Catholicity

I have my monthly post published on Episcopal Cafe today. It’s an attempt for to write out my thinking on what it means to be a catholic-christian in a time when the Church is clear and present danger of schism:

“In the days leading up to the meeting I came across a reply to a comment on someone’s blog. The original post mentioned that ‘Rowan Williams was willing to sacrifice biblical truth for the sake of maintaining unity.’ A few comments later someone replied to the effect that she ‘was right that Rowan might sacrifice to maintain unity, but that she misunderstood the reason why. Rowan was willing to compromise because he understands maintaining unity as biblical truth’.

That comment has been stuck in my brain ever since. It gives me a way to express something I’ve been struggling to put into words for years. I am a catholic Christian in a way similar to my reading of where Rowan Williams is coming from. I believe the Body of Christ looks like the wide diversity of human experience – intentionally and not by accident. This is not a belief I brought with me into the Episcopal Church, but it is one that I have grown into as I have prayed the liturgy and read the bible with the people I have met in this denomination.

It is because I am a ‘catholic minded’ christian that I have never been able to find any internal resonance for myself with the idea that ‘we’ or ‘they’ must now walk apart from each other.

I am for Jesus, like just about every other voice in this moment. For me that leads me to confess that I am for the greatest amount of communion with the largest diversity possible.”

Read the rest here: Daily Episcopalian

Author: Nicholas Knisely

Episcopal bishop, dad, astronomer, erstwhile dancer...

2 thoughts on “Catholicity”

  1. It’s just this kind of Orwellian twist on language that drives us somewhat intelligent converatives crazy, namely, the use of ‘catholic’ to mean, really, diversity, a democratic approach to truth (nb see Closing of the American Mind), inclusivity, in short to refer to the real revisionist engines and NOT to refer to the church catholic spread out through time and space.
    When you say “It is because I am a ‘catholic minded’ christian that I have never been able to find any internal resonance for myself with the idea that ‘we’ or ‘they’ must now walk apart from each other” I wonder if there is anything which would cause you to walk apart. Would you have been able with a clear conscience to work in Spong’s diocese with him as your bishop? If not, would that be walking apart? Would you have trouble if, say, a majority of your church were teaching that ‘marriage should not be restricted to two conjugal partners’? Let me know and I can give you the name and address of the speaker at a Province I gathering last year who promotes just that. OK, it’s not the majority view, but where are your lines.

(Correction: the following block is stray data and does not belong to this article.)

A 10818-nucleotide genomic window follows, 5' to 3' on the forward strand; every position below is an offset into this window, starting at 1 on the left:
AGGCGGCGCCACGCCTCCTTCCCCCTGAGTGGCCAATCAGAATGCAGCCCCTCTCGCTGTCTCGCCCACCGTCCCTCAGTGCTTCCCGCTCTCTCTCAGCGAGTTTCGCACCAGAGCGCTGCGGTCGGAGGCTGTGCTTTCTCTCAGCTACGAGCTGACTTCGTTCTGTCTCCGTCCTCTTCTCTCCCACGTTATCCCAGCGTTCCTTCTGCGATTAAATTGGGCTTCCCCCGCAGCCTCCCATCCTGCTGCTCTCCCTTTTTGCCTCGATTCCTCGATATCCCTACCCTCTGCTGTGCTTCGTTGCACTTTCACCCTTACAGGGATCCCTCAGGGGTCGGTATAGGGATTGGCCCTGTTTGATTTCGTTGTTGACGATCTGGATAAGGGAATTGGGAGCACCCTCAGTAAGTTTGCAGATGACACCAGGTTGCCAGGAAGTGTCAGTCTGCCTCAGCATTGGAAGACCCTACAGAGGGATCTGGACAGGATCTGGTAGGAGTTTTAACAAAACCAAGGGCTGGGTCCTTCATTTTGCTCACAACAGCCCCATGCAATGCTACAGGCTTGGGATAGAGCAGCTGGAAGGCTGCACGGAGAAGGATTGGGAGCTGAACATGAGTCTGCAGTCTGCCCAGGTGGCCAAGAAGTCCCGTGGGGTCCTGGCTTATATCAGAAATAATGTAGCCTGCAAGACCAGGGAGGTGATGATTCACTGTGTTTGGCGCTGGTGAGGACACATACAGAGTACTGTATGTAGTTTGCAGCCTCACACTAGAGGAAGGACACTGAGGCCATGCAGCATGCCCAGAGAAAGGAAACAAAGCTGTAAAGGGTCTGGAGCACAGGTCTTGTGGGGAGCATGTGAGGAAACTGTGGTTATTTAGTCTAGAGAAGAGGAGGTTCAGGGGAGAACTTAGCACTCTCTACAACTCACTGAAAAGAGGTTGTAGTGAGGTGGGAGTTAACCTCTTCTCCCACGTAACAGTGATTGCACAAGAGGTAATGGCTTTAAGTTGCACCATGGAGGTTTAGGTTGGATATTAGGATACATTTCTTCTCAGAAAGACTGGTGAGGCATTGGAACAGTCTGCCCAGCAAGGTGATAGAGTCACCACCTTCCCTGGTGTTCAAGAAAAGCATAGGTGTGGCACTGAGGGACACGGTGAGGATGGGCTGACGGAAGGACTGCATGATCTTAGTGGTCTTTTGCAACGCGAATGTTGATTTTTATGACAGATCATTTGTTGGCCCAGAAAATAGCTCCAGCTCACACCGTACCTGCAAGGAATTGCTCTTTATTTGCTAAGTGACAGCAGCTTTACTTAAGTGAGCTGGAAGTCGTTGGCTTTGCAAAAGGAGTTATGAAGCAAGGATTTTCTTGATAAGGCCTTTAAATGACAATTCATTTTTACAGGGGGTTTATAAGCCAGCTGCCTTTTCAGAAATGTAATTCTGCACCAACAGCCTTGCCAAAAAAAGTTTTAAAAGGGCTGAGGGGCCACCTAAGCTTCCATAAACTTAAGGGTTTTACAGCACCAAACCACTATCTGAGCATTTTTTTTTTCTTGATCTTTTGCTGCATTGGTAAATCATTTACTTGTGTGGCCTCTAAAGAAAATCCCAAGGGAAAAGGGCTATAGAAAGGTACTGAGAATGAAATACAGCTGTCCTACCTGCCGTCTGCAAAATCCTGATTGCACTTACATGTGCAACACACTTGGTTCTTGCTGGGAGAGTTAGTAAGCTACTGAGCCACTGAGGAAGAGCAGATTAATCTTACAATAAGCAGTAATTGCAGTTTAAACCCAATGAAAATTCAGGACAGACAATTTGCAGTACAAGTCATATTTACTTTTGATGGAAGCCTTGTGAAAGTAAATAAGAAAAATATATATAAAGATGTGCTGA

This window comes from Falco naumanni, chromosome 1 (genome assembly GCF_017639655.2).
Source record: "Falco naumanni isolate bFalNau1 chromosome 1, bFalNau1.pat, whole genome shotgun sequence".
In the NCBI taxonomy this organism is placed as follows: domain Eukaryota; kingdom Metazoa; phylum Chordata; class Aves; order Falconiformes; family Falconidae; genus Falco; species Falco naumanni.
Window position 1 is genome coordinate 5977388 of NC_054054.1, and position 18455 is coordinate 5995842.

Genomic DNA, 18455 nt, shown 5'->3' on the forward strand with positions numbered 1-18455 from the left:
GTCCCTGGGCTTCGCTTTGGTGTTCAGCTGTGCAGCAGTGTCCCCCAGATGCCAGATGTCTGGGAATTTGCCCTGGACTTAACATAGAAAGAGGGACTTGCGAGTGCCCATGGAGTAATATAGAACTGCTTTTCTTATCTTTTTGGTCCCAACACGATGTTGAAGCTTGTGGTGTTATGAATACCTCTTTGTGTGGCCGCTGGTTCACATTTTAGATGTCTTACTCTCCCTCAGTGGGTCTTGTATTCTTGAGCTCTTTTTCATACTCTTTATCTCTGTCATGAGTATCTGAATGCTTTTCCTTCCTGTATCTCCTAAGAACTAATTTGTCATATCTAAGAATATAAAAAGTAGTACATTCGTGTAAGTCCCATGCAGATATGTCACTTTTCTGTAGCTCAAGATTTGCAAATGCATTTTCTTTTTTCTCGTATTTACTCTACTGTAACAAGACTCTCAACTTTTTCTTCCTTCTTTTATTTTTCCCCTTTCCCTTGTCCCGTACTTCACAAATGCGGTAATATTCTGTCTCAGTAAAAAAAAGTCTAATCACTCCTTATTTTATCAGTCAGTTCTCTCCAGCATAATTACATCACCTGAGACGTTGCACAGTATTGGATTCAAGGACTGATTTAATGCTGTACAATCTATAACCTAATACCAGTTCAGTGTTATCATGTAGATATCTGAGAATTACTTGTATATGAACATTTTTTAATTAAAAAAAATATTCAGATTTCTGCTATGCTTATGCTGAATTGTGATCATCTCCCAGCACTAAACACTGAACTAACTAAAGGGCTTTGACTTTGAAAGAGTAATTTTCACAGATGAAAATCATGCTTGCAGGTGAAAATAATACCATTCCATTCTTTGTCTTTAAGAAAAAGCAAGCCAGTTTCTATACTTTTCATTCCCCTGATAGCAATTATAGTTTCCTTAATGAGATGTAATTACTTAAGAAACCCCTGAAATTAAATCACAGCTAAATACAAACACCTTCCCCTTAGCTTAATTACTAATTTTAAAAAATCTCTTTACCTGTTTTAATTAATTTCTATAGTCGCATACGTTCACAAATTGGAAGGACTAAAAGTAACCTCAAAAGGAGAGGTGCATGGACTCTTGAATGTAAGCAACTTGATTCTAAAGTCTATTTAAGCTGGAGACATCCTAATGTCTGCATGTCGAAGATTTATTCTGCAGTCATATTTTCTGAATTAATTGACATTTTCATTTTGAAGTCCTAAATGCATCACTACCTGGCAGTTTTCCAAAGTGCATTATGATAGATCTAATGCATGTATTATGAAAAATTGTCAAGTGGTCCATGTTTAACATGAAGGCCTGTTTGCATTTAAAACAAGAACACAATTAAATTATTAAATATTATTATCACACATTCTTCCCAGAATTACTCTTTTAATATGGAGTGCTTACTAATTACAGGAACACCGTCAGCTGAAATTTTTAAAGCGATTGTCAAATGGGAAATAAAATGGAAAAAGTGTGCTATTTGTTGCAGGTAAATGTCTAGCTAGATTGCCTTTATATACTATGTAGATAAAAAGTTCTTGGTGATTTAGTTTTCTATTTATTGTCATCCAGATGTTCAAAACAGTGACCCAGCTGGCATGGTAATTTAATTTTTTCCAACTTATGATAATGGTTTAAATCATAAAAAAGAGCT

And, to repeat an oft made point, it is a bit much for those who voted, as you did, before gaining any consensus, for that which ‘would cause a breach of the sacramental unity’ at a fundamental level, as warned by the Primates, to turn around and say “Look who is walking apart.”
    And ever richer to preen and call oneself a ‘catholic minded’ Christian when you have not listened to the voices of the wider communion, and those in it with enhanced responsibility. Anyone with an ounce of true catholicity in himself, or herself, would have said, in the wake of what has happened since 2003, ‘Yikes, maybe we were wrong.” But you don’t do that.
    And note, please, how you admit the church is ‘broken’ in one post only to turn around a day or so later and take a cheap shot at the conservatives in TEC by comparing them and their attempt to realign with a group from the Republican party. Yeah, it really sounds like your taking the catholic-minded approach. Hah.

  2. Hmm. In response to your last point, my intention was to show the similarity in rhetoric between groups on the right of the political spectrum and their words that the Republican party is too far gone and needs to be abandoned and new more conservative group put in its place – with the language of the religious right in the Episcopal Church who are planning the same thing.
    That’s the opposite of being “catholic” as I use the word. “c”atholic ecclesiology as I understand it in the Anglocatholic tradition has the central idea that the Church and Society is an imperfect mixture of belief and disbelief. Our role is not reject the impure parts but lovingly to serve those parts that they might be convinced by our actions and repent and be saved. Leaving or driving out the impure is not faithful to the call we all have to ministry and work in the place where God has placed us – which is is key Benedictine concept as well.
    I’m curious how you read what I’ve written to say that we should not listen to the rest of the Communion? I’ve never said that – at least not intentionally.

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